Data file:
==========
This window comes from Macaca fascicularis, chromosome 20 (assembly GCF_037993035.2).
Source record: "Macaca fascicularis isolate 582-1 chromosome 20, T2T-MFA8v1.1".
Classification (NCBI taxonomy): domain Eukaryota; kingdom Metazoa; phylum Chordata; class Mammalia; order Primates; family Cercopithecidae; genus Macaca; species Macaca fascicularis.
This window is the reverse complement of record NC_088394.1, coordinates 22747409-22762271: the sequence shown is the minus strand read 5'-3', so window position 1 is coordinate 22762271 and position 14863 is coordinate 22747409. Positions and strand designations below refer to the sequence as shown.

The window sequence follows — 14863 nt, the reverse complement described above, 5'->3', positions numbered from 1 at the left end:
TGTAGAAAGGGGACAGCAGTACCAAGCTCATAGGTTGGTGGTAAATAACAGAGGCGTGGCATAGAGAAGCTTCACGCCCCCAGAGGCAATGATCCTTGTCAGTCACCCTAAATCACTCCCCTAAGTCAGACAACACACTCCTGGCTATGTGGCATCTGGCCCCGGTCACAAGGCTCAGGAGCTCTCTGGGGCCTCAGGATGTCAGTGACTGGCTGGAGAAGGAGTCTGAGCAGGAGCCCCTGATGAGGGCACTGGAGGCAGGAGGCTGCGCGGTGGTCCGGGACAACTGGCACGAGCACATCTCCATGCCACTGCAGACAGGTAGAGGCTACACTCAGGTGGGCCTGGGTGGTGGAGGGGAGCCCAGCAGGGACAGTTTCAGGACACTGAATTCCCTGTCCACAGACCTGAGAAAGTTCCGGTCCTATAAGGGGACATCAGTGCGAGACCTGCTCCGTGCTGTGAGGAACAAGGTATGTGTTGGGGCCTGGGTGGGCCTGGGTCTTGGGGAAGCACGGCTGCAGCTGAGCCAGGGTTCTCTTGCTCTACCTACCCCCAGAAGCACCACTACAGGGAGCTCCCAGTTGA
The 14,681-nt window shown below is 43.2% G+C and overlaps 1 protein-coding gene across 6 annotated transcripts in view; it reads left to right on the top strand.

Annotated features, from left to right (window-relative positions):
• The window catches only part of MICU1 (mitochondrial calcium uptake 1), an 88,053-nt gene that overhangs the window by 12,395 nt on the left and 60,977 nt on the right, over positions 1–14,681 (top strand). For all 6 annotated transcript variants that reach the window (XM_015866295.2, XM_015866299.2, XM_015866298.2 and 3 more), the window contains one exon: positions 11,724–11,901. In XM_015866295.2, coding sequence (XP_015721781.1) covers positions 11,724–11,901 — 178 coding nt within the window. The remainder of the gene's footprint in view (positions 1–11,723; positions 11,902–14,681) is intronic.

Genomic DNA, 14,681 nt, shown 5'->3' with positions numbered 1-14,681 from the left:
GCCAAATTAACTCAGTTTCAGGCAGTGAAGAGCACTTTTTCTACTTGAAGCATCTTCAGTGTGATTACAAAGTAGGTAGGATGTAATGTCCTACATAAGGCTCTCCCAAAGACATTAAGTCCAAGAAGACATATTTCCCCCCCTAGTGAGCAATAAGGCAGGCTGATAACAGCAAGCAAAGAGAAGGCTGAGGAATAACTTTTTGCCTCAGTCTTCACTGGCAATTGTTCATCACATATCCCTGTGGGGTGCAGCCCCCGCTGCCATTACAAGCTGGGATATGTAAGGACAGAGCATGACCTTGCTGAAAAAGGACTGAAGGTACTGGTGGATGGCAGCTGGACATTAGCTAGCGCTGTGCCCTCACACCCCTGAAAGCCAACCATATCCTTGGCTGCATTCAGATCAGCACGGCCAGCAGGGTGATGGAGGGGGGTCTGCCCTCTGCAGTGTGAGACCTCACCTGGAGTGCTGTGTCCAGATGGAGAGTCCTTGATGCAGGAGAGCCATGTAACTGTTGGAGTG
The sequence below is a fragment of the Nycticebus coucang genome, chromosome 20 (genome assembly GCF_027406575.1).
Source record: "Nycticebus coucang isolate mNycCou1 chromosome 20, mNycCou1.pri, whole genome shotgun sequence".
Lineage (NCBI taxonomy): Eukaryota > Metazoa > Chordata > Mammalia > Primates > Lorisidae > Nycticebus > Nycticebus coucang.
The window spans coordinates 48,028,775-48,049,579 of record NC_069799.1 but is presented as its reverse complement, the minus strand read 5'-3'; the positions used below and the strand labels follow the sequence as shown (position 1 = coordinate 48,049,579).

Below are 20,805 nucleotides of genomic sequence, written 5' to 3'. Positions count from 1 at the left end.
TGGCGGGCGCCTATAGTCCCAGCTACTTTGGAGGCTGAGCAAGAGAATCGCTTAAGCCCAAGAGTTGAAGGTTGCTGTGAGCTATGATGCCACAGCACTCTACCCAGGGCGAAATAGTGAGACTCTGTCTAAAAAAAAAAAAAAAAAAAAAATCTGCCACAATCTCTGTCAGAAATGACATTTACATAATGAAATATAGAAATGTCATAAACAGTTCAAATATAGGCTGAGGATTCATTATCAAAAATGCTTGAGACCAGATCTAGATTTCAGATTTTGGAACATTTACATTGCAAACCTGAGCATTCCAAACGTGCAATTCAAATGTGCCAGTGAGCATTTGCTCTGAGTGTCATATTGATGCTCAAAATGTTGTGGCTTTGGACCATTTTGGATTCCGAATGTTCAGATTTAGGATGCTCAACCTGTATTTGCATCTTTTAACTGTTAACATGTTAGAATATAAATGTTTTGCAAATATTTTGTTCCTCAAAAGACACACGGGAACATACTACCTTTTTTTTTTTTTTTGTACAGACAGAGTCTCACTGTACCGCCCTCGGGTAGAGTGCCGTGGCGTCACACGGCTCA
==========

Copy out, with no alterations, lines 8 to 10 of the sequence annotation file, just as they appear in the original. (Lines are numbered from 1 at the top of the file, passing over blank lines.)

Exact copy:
Annotated features, from left to right (window-relative positions):
• The window catches only part of MICU1 (mitochondrial calcium uptake 1), an 88,053-nt gene that overhangs the window by 12,395 nt on the left and 60,977 nt on the right, over positions 1–14,681 (top strand). For all 6 annotated transcript variants that reach the window (XM_015866295.2, XM_015866299.2, XM_015866298.2 and 3 more), the window contains one exon: positions 11,724–11,901. In XM_015866295.2, coding sequence (XP_015721781.1) covers positions 11,724–11,901 — 178 coding nt within the window. The remainder of the gene's footprint in view (positions 1–11,723; positions 11,902–14,681) is intronic.

Genomic DNA, 14,681 nt, shown 5'->3' with positions numbered 1-14,681 from the left: